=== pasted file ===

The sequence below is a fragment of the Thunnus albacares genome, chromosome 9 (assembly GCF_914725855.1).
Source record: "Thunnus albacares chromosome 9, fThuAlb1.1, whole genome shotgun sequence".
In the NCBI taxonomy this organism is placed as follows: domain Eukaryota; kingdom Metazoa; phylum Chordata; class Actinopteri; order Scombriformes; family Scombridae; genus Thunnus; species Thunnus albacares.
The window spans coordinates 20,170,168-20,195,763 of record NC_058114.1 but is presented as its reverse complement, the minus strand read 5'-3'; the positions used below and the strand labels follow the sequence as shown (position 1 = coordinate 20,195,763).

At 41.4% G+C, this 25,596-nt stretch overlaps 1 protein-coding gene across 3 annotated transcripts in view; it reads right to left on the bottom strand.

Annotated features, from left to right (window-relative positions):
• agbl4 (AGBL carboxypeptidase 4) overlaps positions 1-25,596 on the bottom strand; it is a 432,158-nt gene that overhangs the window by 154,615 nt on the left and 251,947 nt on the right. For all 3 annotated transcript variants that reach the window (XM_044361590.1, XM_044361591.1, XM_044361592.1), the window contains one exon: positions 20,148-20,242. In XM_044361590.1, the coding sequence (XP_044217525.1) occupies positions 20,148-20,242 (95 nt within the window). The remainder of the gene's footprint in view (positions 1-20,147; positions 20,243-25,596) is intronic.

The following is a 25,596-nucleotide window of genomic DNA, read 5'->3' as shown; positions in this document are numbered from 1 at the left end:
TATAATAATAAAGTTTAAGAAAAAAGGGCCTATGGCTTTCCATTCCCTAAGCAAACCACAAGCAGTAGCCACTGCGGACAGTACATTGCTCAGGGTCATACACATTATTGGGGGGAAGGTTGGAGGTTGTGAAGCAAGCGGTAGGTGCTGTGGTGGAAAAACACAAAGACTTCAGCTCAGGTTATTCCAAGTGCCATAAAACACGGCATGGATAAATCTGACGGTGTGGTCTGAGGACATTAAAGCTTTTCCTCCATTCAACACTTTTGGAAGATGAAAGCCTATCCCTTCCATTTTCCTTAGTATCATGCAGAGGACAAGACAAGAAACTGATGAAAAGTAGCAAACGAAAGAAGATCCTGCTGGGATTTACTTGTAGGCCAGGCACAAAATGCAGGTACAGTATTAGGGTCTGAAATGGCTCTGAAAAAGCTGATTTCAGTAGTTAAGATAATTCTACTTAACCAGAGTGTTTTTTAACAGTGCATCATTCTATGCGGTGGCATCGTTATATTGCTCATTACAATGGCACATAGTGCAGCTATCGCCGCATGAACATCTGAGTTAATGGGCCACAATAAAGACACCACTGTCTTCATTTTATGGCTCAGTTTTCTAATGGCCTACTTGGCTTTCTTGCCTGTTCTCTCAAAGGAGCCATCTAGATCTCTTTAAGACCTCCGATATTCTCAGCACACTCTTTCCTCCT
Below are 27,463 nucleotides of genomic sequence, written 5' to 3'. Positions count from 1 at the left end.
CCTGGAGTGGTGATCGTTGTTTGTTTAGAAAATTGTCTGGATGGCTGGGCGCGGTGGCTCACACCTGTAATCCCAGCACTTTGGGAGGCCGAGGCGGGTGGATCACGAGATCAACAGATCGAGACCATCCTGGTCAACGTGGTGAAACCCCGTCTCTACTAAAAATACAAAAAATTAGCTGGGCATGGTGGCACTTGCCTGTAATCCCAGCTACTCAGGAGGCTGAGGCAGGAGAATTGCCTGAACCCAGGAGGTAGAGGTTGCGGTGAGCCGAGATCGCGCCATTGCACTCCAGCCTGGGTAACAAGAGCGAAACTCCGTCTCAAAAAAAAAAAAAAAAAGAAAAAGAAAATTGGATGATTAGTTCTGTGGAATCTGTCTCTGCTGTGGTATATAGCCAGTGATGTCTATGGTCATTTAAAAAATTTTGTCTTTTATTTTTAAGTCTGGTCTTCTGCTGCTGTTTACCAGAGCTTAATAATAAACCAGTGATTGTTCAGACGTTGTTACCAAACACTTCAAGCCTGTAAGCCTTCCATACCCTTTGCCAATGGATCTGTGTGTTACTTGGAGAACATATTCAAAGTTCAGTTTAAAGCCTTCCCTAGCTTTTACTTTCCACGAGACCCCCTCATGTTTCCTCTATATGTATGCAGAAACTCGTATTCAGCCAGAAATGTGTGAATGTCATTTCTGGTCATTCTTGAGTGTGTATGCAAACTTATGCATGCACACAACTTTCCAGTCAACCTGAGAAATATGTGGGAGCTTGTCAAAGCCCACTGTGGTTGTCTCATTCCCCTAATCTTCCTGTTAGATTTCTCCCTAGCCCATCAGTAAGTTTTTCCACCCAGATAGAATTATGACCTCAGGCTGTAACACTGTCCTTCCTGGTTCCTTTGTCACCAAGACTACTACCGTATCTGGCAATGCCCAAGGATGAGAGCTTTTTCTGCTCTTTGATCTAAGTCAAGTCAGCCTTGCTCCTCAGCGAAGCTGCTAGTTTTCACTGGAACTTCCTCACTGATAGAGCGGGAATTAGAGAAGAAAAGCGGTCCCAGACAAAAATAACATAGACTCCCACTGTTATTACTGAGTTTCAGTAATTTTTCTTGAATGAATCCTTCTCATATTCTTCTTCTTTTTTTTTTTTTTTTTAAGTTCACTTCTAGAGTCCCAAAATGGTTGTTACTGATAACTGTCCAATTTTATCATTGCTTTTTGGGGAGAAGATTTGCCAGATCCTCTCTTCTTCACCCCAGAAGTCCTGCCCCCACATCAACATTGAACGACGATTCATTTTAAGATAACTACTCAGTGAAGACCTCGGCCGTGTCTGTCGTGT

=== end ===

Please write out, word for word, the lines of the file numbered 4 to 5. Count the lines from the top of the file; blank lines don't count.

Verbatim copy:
The window spans coordinates 20,170,168-20,195,763 of record NC_058114.1 but is presented as its reverse complement, the minus strand read 5'-3'; the positions used below and the strand labels follow the sequence as shown (position 1 = coordinate 20,195,763).

At 41.4% G+C, this 25,596-nt stretch overlaps 1 protein-coding gene across 3 annotated transcripts in view; it reads right to left on the bottom strand.